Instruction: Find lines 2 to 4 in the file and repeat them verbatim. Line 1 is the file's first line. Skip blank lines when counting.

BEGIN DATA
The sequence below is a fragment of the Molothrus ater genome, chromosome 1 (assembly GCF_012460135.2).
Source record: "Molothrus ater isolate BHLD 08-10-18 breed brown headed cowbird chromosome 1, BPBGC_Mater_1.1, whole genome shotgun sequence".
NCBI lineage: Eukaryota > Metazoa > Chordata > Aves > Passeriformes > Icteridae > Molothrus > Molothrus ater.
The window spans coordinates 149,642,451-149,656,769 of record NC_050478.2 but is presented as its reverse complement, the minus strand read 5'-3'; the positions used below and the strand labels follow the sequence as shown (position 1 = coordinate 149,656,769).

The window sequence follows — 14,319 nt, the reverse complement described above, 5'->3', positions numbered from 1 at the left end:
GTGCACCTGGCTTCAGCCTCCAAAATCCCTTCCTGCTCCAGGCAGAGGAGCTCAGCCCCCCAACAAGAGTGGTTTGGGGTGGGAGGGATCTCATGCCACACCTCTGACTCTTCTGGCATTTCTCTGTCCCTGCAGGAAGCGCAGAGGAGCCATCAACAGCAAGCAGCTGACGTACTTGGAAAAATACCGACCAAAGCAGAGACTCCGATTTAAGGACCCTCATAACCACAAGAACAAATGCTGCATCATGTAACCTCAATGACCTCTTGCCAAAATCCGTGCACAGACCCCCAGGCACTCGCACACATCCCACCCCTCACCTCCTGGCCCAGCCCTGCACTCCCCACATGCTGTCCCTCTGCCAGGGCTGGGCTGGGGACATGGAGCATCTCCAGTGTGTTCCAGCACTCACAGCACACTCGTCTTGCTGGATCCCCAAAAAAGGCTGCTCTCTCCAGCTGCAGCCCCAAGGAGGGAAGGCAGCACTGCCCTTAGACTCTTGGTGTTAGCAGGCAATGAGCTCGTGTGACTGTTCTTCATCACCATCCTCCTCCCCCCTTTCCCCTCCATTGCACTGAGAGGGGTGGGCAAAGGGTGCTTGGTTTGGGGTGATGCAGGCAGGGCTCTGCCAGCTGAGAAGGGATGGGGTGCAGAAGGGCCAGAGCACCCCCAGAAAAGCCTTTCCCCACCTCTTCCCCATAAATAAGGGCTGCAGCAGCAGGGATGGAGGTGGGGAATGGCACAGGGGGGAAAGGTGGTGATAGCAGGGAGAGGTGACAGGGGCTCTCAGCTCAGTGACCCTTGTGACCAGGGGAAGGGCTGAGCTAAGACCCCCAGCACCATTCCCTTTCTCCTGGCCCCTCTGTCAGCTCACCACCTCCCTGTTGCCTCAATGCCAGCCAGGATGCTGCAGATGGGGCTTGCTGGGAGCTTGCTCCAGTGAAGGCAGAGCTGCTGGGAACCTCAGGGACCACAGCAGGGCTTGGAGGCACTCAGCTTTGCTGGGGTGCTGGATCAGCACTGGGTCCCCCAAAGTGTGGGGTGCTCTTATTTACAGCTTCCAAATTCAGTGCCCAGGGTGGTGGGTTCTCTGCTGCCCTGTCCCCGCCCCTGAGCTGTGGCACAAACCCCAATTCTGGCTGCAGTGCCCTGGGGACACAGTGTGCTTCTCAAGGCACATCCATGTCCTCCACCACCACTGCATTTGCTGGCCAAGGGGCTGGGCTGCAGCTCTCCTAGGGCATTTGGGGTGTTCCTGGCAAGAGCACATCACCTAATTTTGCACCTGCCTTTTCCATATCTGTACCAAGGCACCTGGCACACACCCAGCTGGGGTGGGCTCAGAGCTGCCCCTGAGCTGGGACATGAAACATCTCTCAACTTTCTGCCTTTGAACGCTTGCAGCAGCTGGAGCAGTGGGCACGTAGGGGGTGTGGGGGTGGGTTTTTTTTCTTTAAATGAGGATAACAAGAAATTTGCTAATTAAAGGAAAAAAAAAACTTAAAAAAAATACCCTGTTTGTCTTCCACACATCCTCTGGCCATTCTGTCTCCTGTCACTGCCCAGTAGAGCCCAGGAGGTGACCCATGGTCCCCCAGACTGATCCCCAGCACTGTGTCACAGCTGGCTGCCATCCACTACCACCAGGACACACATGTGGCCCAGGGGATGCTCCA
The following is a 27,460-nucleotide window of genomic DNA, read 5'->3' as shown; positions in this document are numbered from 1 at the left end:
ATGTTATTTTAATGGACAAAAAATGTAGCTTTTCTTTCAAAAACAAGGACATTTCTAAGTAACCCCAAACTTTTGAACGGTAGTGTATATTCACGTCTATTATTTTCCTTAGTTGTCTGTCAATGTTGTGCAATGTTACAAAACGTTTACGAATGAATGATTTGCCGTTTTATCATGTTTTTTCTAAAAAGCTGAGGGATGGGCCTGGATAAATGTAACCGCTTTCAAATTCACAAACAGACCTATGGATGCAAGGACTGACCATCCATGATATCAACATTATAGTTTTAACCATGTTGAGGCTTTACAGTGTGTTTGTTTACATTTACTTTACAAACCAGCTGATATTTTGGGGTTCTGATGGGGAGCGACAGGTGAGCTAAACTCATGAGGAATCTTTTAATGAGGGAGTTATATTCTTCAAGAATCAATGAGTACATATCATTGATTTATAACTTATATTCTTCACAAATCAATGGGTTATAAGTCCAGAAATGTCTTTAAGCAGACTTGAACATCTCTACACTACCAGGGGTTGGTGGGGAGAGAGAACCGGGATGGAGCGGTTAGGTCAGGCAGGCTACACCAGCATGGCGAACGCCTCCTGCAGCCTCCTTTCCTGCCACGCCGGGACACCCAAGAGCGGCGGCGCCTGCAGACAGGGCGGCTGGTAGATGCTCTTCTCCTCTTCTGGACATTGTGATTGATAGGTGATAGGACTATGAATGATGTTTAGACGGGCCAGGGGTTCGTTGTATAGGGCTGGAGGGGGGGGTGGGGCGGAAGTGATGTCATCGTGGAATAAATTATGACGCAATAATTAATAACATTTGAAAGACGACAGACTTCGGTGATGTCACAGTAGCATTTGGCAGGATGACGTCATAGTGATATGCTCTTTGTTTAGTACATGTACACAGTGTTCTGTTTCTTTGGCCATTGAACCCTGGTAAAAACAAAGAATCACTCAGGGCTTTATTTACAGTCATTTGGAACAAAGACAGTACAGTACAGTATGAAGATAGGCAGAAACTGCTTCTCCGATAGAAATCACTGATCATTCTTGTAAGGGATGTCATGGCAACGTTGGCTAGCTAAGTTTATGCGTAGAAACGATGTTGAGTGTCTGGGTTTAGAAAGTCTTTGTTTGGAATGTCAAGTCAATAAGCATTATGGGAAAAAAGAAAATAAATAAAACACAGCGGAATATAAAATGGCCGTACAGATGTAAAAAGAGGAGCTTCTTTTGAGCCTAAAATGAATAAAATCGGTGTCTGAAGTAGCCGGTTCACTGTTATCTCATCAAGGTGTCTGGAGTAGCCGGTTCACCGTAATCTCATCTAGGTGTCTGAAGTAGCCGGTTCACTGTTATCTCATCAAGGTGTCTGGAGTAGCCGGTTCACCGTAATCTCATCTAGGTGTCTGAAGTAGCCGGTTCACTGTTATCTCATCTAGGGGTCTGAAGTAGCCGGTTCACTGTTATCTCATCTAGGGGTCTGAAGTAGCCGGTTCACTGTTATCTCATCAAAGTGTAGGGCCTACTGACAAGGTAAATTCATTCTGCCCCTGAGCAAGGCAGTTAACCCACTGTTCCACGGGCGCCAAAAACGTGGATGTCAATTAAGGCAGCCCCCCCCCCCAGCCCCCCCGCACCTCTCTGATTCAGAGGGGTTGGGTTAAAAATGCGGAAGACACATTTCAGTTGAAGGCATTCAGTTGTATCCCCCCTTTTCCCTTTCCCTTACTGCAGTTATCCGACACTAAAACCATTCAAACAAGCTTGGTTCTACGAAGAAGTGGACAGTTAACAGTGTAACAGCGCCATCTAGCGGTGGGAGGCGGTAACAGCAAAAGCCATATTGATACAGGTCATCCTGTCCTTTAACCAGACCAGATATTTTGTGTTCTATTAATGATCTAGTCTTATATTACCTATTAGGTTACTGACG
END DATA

Source record: "Molothrus ater isolate BHLD 08-10-18 breed brown headed cowbird chromosome 1, BPBGC_Mater_1.1, whole genome shotgun sequence".
NCBI lineage: Eukaryota > Metazoa > Chordata > Aves > Passeriformes > Icteridae > Molothrus > Molothrus ater.
The window spans coordinates 149,642,451-149,656,769 of record NC_050478.2 but is presented as its reverse complement, the minus strand read 5'-3'; the positions used below and the strand labels follow the sequence as shown (position 1 = coordinate 149,656,769).